Automation Is Driving Us Toward Self-Employment
The trend started started before the pandemic, but the circumstances of the last two years have accelerated it.
Self-employment often seems like a dream for most, but with the onset of automation in traditional jobs and the evolving gig economy, we may be moving toward a new normal where self-employment is a traditional route. I dreamt of becoming an inventor, building “things” that would solve problems in the world, and entrepreneurship ended up serving as the conduit to being that builder. But for many people my age, self-employment is more than just a dream — it’s a means of survival. Oddly enough, automation has made self-employment both possible and necessary for millions.
Rather than relying on human labor, we’ve managed to make different processes faster, cheaper and less prone to errors via automation — be it hamburger flipping and self-checkout, or AI copywriters and digital bots. However, all good things come at a cost. The reduced need for human labor — combined with the rising global population — decreased the pool of “good” jobs. That is to say, jobs that pay a decent wage and offer the kind of benefits that people want.
In the United States, this issue has become divisive, with most people falling into one of two camps. On the one side, you have people who argue that the jobs are still there; they allege that people are just too lazy, picky or entitled to take them. Then, you have the people who argue that the jobs are gone, and the positions that remain do not pay enough for people to live decent lives.
There’s some truth to both sides. The Washington Post recently noted that, as of September 2021, there were roughly 8.4 million unemployed Americans and 10 million unfilled job openings. At a time when supply chains are hanging on by a thread, the country is grappling with a pandemic, and both individuals and businesses are in need of cash, one has to wonder why this is happening. The numbers show that the jobs are still there and people are either choosing not to take them, or they’re underqualified. A simple cost-benefit analysis of these jobs, however, elucidates that they are just not worth the effort for most Americans. Why? Because the wages are low, the working conditions are subpar, and at a time when remote work and gig work is extremely popular, why settle for a low-paying job?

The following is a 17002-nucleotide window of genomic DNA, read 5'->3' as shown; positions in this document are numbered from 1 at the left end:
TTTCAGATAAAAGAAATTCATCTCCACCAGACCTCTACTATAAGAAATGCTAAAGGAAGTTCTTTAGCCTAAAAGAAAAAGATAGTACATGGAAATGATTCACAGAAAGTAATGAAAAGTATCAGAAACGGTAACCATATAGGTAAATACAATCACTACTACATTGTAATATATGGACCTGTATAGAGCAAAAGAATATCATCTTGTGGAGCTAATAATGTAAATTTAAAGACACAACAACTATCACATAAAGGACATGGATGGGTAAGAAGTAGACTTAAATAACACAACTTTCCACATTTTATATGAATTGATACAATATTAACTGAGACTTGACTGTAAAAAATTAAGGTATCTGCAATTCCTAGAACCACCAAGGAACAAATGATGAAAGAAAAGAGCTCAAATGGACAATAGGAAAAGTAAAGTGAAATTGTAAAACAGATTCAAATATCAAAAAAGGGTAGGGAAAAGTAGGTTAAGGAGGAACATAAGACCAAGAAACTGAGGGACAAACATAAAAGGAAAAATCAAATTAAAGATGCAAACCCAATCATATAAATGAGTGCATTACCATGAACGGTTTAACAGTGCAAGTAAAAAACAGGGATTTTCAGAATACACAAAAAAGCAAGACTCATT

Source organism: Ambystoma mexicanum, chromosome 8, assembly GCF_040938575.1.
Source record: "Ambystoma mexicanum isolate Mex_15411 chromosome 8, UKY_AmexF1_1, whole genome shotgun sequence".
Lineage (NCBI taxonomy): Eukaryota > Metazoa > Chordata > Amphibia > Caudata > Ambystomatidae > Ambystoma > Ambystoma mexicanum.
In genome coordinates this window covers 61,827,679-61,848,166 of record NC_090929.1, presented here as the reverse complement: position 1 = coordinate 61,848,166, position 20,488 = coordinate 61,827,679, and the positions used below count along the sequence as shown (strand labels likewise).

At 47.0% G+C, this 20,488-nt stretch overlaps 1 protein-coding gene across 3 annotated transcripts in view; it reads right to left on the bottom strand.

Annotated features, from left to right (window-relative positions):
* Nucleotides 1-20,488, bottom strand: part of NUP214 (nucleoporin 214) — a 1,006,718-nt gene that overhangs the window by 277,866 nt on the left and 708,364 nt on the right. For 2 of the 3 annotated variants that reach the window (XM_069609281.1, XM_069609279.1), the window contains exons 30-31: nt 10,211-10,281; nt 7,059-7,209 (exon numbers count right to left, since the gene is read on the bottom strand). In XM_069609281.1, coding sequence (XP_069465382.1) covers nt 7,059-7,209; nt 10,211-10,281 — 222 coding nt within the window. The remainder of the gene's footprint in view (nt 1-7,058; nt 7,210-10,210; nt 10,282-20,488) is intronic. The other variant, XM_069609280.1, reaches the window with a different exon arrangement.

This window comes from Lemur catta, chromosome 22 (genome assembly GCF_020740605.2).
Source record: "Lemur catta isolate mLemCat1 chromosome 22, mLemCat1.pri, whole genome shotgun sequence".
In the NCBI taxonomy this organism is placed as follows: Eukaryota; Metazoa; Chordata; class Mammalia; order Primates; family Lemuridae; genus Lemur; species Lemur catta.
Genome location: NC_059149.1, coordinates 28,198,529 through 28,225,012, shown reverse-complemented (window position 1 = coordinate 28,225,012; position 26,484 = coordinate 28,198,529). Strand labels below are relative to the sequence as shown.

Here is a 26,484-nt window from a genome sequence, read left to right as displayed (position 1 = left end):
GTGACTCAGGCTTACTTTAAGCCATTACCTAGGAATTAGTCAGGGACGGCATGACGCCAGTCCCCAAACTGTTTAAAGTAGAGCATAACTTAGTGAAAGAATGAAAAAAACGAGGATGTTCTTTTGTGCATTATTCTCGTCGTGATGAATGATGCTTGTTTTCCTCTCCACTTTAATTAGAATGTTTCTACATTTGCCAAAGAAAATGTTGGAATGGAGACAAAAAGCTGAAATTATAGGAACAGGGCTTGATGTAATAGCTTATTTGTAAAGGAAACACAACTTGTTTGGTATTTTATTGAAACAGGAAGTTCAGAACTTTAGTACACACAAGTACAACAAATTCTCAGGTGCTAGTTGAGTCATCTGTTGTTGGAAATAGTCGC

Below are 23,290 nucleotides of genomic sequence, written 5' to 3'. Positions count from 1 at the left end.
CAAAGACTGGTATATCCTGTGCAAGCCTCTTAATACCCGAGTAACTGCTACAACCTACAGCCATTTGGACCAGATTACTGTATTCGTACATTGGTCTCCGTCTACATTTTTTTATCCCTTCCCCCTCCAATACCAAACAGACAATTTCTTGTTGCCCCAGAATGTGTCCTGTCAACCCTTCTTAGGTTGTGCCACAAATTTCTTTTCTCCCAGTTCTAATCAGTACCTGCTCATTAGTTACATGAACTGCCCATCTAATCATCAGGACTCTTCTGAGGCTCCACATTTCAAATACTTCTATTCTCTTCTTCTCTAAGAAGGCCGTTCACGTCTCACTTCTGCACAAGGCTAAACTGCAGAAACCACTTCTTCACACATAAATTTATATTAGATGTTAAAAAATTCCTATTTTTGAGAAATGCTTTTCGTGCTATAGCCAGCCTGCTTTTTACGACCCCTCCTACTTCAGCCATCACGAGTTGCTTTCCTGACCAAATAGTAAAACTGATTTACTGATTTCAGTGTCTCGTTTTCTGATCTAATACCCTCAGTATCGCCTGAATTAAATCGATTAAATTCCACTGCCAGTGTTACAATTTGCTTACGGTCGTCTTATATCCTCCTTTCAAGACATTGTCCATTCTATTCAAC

Before Covid-19 was ever on our radar, automation was pushing people away from traditional 9-to-5 jobs. Not only has it decreased the need for human labor, but it has also changed the way that labor is performed. When you can accomplish a task by pushing a virtual button, it opens up the door for employees to work remotely. The commercial push for automation, combined with the effects of the pandemic, led businesses of all sizes to allow more and more workers to do their jobs from home.
However, millions of Americans have not been so lucky. Industries like retail, hospitality and construction don’t have as many viable paths forward. After all, we just haven’t found ways to automate every type of job. Therefore, businesses in these industries can either try to automate as best they can, thereby eliminating jobs entirely, or entice workers to continue coming in to work as they’ve always done. The former leaves more people unemployed, while the latter leaves workers less satisfied and, at least in the context of a pandemic, more exposed.